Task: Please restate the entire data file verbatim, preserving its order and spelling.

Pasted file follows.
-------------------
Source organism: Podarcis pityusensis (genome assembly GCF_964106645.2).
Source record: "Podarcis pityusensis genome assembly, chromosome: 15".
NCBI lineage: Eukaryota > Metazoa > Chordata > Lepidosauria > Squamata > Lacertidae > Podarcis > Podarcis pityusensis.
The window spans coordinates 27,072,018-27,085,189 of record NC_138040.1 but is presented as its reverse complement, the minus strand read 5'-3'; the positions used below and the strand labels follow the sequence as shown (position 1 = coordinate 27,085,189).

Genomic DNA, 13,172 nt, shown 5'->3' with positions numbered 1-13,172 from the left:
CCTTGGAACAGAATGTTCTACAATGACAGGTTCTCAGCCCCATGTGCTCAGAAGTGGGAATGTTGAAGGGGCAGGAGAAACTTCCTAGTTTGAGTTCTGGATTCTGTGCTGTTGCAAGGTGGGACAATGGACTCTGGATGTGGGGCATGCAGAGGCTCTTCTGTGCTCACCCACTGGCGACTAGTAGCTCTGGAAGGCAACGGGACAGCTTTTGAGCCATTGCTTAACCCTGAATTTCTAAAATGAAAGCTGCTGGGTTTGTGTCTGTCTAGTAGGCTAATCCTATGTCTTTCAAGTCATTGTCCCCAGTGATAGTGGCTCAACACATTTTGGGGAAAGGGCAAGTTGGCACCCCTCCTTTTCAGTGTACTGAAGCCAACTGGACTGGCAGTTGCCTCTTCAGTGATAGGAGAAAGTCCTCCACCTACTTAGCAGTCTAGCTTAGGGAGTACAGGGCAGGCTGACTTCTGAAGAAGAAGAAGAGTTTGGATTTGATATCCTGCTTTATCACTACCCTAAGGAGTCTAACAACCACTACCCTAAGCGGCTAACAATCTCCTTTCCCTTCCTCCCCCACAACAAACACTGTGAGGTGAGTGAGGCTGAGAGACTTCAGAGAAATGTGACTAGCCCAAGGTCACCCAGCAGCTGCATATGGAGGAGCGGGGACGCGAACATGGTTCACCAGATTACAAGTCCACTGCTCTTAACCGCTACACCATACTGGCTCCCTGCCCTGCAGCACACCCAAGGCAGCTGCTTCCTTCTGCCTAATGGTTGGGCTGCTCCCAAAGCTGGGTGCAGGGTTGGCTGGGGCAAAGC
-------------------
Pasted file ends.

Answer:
Source organism: Podarcis pityusensis (genome assembly GCF_964106645.2).
Source record: "Podarcis pityusensis genome assembly, chromosome: 15".
NCBI lineage: Eukaryota > Metazoa > Chordata > Lepidosauria > Squamata > Lacertidae > Podarcis > Podarcis pityusensis.
The window spans coordinates 27,072,018-27,085,189 of record NC_138040.1 but is presented as its reverse complement, the minus strand read 5'-3'; the positions used below and the strand labels follow the sequence as shown (position 1 = coordinate 27,085,189).

Genomic DNA, 13,172 nt, shown 5'->3' with positions numbered 1-13,172 from the left:
CCTTGGAACAGAATGTTCTACAATGACAGGTTCTCAGCCCCATGTGCTCAGAAGTGGGAATGTTGAAGGGGCAGGAGAAACTTCCTAGTTTGAGTTCTGGATTCTGTGCTGTTGCAAGGTGGGACAATGGACTCTGGATGTGGGGCATGCAGAGGCTCTTCTGTGCTCACCCACTGGCGACTAGTAGCTCTGGAAGGCAACGGGACAGCTTTTGAGCCATTGCTTAACCCTGAATTTCTAAAATGAAAGCTGCTGGGTTTGTGTCTGTCTAGTAGGCTAATCCTATGTCTTTCAAGTCATTGTCCCCAGTGATAGTGGCTCAACACATTTTGGGGAAAGGGCAAGTTGGCACCCCTCCTTTTCAGTGTACTGAAGCCAACTGGACTGGCAGTTGCCTCTTCAGTGATAGGAGAAAGTCCTCCACCTACTTAGCAGTCTAGCTTAGGGAGTACAGGGCAGGCTGACTTCTGAAGAAGAAGAAGAGTTTGGATTTGATATCCTGCTTTATCACTACCCTAAGGAGTCTAACAACCACTACCCTAAGCGGCTAACAATCTCCTTTCCCTTCCTCCCCCACAACAAACACTGTGAGGTGAGTGAGGCTGAGAGACTTCAGAGAAATGTGACTAGCCCAAGGTCACCCAGCAGCTGCATATGGAGGAGCGGGGACGCGAACATGGTTCACCAGATTACAAGTCCACTGCTCTTAACCGCTACACCATACTGGCTCCCTGCCCTGCAGCACACCCAAGGCAGCTGCTTCCTTCTGCCTAATGGTTGGGCTGCTCCCAAAGCTGGGTGCAGGGTTGGCTGGGGCAAAGC